Calling all poets!
Give us your version of history! This year, the festival’s popular Open Mic event is challenging poets to respond to the Vale & Downland Museum’s collection of treasures from the past. To apply for a five minute slot, visit our small but perfectly formed museum and choose from the many artefacts on display in the main galleries. Alternatively, you can make your choice from the selection of objects below. Poems can be in response to one or many items. Then simply email your work to poetry-curators Cathy Dreyer and Amanda Ferguson at firstname.lastname@example.org by September 30th.
Jurassic female ammonite (Kosmoceras macroconch), found in the Oxford Clay. Oxford Clay is the oldest rock to come to the surface in our area and forms the thick dark clay of the Upper Thames Valley.
Saxon Stone Carving
An Anglo-Saxon stone carving with a staring face. This stone may have been a grave stone or part of a decorative frieze on a building.
There is a long history of Anglo Saxon settlement at Eynsham where this stone was found. An important Minster church and monastic centre had been established there by the 7th – 8th Century.
This spring loaded metal trap was used for catching poachers and trespassers in the late 19th and early 20th century.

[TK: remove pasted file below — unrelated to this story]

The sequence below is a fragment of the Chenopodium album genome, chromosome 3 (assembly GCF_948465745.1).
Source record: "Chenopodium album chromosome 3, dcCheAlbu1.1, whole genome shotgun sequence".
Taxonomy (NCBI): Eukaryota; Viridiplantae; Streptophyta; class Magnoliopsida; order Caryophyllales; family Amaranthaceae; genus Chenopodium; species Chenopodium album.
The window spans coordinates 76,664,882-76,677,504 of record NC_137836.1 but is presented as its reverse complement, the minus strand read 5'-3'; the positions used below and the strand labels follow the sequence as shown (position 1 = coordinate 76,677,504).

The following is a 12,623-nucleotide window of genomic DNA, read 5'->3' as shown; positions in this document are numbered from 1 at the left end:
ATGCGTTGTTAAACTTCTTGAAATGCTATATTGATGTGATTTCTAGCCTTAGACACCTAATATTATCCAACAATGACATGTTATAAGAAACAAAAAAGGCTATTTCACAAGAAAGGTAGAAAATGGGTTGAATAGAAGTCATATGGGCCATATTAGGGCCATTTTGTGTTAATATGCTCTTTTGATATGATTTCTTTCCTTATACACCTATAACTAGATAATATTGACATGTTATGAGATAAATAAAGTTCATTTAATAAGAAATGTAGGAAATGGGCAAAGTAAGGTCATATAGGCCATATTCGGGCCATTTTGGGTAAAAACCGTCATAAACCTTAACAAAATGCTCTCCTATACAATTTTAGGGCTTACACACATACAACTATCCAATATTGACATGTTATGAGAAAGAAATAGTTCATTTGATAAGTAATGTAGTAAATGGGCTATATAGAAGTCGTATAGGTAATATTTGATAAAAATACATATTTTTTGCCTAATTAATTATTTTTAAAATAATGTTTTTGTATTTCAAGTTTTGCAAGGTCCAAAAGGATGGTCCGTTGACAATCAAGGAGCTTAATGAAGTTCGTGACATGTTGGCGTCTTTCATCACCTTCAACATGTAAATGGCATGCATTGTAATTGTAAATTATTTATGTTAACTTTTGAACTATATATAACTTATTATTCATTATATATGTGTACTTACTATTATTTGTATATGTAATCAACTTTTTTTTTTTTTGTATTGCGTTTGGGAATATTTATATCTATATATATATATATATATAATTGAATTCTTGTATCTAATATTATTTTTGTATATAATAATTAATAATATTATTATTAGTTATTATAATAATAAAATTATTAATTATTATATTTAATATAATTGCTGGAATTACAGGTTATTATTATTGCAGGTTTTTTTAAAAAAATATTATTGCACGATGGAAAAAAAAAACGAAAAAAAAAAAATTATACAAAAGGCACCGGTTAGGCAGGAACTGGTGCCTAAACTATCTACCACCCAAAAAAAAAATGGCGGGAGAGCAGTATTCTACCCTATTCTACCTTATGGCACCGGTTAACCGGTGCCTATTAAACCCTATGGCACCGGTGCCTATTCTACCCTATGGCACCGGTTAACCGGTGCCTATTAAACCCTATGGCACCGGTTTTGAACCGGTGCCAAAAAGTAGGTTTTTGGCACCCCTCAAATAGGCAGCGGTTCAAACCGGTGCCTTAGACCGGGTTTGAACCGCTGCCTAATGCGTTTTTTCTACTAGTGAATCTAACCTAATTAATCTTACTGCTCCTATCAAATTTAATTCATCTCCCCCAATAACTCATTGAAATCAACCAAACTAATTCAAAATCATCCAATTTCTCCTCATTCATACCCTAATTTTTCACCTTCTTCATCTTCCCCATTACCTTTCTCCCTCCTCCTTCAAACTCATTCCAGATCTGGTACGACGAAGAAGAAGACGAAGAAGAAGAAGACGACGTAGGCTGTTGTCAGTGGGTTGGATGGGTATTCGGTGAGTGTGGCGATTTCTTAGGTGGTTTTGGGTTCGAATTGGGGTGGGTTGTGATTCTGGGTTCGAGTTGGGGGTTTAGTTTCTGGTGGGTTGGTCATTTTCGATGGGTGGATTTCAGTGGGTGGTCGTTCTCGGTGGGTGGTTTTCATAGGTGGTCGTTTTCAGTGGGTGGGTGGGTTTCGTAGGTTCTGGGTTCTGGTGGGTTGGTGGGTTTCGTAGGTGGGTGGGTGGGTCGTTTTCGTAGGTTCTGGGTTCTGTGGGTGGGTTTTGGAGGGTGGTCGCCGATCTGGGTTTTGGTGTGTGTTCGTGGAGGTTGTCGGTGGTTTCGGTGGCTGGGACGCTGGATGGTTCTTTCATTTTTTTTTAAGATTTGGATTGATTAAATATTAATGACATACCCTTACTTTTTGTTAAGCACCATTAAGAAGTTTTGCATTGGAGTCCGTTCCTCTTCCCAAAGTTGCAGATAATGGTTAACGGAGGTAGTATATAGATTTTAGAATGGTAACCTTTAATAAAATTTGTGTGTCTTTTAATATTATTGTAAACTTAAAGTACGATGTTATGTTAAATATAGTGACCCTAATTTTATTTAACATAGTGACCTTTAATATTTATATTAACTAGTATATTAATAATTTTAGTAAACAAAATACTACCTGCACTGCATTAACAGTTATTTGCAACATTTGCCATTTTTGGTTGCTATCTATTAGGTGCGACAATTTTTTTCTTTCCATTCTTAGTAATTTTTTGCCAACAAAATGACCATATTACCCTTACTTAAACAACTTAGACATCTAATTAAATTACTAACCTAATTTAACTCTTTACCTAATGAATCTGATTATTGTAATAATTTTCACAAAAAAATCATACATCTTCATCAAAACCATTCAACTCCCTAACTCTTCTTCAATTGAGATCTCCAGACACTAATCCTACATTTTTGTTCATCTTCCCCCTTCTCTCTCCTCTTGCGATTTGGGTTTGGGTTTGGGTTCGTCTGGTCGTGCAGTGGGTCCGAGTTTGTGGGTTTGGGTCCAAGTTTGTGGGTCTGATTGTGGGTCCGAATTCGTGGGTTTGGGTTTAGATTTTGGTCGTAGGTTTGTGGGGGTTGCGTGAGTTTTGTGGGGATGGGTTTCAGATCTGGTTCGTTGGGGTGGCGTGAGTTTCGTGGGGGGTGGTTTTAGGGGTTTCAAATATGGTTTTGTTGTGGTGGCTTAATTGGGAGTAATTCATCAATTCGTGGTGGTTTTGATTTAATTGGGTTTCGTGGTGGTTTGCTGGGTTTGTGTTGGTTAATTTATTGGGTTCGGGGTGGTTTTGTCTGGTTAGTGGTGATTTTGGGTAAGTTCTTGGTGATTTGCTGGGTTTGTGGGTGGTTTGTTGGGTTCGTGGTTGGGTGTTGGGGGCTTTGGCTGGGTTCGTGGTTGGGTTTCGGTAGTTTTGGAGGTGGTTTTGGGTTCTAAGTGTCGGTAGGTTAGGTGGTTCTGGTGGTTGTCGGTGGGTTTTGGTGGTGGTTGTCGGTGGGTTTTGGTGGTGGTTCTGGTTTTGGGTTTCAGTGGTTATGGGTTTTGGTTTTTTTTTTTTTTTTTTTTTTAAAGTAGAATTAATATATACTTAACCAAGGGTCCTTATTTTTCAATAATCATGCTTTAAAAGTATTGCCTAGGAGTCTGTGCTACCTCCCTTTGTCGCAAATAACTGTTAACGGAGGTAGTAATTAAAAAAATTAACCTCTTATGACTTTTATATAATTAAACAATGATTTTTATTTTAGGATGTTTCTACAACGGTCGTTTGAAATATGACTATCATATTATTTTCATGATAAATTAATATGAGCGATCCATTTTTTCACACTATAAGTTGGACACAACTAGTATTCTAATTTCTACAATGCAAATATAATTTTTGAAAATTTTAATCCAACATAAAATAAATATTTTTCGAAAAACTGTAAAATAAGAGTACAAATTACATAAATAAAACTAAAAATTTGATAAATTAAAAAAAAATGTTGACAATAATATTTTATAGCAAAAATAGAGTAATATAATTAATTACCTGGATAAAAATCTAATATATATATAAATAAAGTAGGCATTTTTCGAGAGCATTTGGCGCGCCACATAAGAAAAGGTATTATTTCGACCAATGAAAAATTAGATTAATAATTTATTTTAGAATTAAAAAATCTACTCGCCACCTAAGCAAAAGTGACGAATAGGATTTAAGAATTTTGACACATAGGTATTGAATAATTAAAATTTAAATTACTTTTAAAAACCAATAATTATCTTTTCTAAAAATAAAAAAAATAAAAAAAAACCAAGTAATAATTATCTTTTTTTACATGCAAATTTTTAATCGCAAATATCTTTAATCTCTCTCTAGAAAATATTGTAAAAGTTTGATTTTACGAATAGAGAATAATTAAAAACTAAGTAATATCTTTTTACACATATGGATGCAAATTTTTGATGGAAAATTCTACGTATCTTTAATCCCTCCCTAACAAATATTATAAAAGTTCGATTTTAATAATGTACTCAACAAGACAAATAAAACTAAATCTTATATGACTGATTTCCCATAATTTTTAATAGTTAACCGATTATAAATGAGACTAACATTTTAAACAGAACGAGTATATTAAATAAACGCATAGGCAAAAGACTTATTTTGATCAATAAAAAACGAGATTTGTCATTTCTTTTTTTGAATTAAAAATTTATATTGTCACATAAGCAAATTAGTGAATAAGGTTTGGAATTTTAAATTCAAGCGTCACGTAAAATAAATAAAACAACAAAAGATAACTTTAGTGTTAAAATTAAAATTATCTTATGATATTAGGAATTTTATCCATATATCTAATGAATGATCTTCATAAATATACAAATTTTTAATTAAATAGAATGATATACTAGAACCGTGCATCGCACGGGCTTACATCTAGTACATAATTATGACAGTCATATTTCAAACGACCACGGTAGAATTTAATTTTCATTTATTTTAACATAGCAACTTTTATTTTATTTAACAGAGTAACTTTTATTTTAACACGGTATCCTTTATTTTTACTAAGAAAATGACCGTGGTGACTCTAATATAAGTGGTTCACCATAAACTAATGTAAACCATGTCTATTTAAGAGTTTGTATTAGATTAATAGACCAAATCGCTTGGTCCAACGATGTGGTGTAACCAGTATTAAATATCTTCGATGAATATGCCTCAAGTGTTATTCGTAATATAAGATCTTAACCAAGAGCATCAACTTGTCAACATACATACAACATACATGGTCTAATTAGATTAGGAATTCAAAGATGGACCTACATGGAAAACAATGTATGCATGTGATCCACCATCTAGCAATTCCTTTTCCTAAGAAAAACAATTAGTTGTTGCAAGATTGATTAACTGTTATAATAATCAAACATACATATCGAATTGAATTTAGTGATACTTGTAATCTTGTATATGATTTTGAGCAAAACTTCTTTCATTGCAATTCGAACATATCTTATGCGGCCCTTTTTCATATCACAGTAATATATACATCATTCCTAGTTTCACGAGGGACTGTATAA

When activated the sharp metal teeth would meet in the victim’s leg!
Queen Victoria’s Crochet
In early Victorian Britain, crochet was often regarded as a cheap substitute for traditional hand made lace and as such was not popular amongst the wealthy. Queen Victoria strove to make crochet more fashionable by buying crochet lace crafted by Irish women striving to eke out a livelihood during the disastrous potato famine which decimated the population of Ireland in the mid 19th Century. The Queen learnt to crochet herself, making eigh crocheted scarves as awards for selected veterans of the South African War. These Royal scarves were worn as sashes with great pride.
This particular crochet comforter or scarf was made by Queen Victoria and given to Lady Wantage who presented it to Wantage Hospital. It’s pristine condition suggests that it was never actually used, but framed for posterity.
Nalder & Nalder Ltd
Challow Iron Works, Wantage
To get something manufactured, the designer/draughtsman draws it out on paper – normally at least A1 (841x594mm) if not A0 (1189x841mm) size (Or in days we are concerned with, the imperial equivalent sizes.)
The drawing then goes to the workshop and the craftsmen work from it to make the part(s). However, a big bit of paper is difficult to handle, gets dirty and gets torn, especially if its used to make something more than once. Nalders reproduced the essential shape and dimensions of all the bits for a component on a hard wearing, convenient sized and shaped board. So when parts were ordered, the worker picked up the relevant board off the peg, took it to his bench/machine and made the parts.
Dog Show Poster
This poster was produced by the North Berkshire Agricultural Society for a dog show to be held in Wantage on Thursday 7 September 1939. It was sponsored by ‘Spratt’s Dog & Puppy Foods’ and the Jeyes’ Fluid advertisement helps to set the scene.
It was to be held at Grove Park but was cancelled due to the outbreak of the Second World War